• The flying buttresses on the apse of Notre-Dame, Notre-Dame, Paris (Photo by Lusitana)
  • The back side of Notre-Dame, Notre-Dame, Paris (Photo by Senior Airman Sarah Gregory)
  • A view of Notre-Dame and the Seine from the Pont de Sully, Notre-Dame, Paris (Photo by Julian Fong)
Notre Dame Tours
More tours


How long should I spend at Notre Dame?

Give Notre Dame at least 45 minutes, preferably an hour,

Plan on at least two hours if you plan to climb the towers.

Dress respectfully and act respectfully

As with most major churches in Europe, visitors are asked to dress appropriately for, well, for a church:

  • No short-shorts
  • No tank tops
  • Make sure you cover your shoulders and have shorts or a skirt that go down at least to the knee (preferably longer).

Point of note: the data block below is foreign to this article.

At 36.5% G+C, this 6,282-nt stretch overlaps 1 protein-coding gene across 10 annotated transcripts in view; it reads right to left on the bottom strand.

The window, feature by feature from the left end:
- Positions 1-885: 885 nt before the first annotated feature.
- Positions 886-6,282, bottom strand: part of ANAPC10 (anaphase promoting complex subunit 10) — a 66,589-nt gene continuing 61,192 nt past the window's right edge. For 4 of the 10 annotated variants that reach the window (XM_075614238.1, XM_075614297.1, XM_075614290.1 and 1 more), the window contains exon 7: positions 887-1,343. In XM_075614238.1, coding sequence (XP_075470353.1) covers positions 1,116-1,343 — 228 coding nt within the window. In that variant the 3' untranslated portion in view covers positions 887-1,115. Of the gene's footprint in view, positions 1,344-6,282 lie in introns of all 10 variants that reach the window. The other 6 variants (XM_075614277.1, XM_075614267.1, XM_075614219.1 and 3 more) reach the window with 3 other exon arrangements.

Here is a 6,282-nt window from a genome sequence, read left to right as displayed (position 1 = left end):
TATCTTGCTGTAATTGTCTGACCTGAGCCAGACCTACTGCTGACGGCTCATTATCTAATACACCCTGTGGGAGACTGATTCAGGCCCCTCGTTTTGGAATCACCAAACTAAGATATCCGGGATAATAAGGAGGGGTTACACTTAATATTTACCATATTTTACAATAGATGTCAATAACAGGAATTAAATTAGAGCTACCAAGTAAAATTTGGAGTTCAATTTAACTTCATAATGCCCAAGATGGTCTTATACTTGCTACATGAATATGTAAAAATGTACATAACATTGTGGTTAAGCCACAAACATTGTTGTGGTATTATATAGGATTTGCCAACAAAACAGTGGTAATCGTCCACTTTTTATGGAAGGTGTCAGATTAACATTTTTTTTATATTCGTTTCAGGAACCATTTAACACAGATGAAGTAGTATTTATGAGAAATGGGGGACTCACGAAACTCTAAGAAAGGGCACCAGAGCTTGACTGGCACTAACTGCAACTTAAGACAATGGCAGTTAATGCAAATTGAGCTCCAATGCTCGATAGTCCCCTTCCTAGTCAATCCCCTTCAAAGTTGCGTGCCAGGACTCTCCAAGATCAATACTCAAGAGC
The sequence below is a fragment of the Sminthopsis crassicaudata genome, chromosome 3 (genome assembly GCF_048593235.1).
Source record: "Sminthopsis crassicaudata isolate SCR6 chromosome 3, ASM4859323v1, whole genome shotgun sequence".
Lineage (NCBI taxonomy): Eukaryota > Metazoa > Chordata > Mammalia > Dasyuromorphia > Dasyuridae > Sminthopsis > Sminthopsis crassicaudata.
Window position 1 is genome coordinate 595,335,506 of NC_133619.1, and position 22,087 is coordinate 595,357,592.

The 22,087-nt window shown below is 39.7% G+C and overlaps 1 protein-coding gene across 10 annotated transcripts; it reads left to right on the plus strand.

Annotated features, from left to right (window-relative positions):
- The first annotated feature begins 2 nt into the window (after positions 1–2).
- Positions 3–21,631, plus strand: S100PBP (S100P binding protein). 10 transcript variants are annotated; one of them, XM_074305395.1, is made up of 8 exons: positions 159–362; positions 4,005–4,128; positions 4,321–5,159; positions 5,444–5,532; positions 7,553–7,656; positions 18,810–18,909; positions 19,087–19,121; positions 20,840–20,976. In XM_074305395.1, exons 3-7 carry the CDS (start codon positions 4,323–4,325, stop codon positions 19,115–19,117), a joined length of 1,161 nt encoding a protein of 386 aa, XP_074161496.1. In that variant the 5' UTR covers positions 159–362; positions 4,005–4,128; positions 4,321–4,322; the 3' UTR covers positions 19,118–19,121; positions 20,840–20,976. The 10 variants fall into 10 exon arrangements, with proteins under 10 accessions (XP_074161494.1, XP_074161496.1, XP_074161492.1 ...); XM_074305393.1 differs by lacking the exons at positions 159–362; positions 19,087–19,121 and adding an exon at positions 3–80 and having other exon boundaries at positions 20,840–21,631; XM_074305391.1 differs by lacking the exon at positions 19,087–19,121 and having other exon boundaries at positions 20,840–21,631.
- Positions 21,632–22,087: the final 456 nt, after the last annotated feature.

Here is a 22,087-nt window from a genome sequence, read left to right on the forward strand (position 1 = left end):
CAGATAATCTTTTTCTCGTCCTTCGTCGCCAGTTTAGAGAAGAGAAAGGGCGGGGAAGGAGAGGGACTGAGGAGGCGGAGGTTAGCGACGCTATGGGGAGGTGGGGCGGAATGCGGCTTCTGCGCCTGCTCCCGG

• Popular solution: carry a light shawl or broad pashmina to wrap around bare shoudlers or serve as a makeshift skirt for going into chuches.
Free tours of Notre Dame

There are free guided tours of Notre Dame, in English, Wednesday and Thursday at 2pm, Saturday at 2:30pm.

Tours last about an hour and leave from under the great organ just inside the main doors to the church.

(For the hours of free Notre-Dame tours in French, German, Spanish, Italian, Japanese, Russian, and Chinese, see the website.)

Attend mass at Notre Dame

Services—all in French—are held Sundays at 8:30am, 9:30am (Lauds), 10am (Gregorian chant), 11:30am (International mass, with some readings and prayers in English), 12:45pm, 5:45pm (Vespers), and 6:30pm (the biggie of the day, usually said by the Archbishop himself and broadcast live). 

Weekdays services are at 8am and 9am (in the choir; 9am mass suspended July–Aug) and again at noon and 6:15pm (at the main altar), plus a popular 5:45pm Vespers service.

Saturdays there is a 5:45pm Vespers service and a 6:30pm mass.

There's also a special Veneration of the Crown of thorns and the relics of the Passion on the first Friday of every month (every Friday during Lent) at 3pm.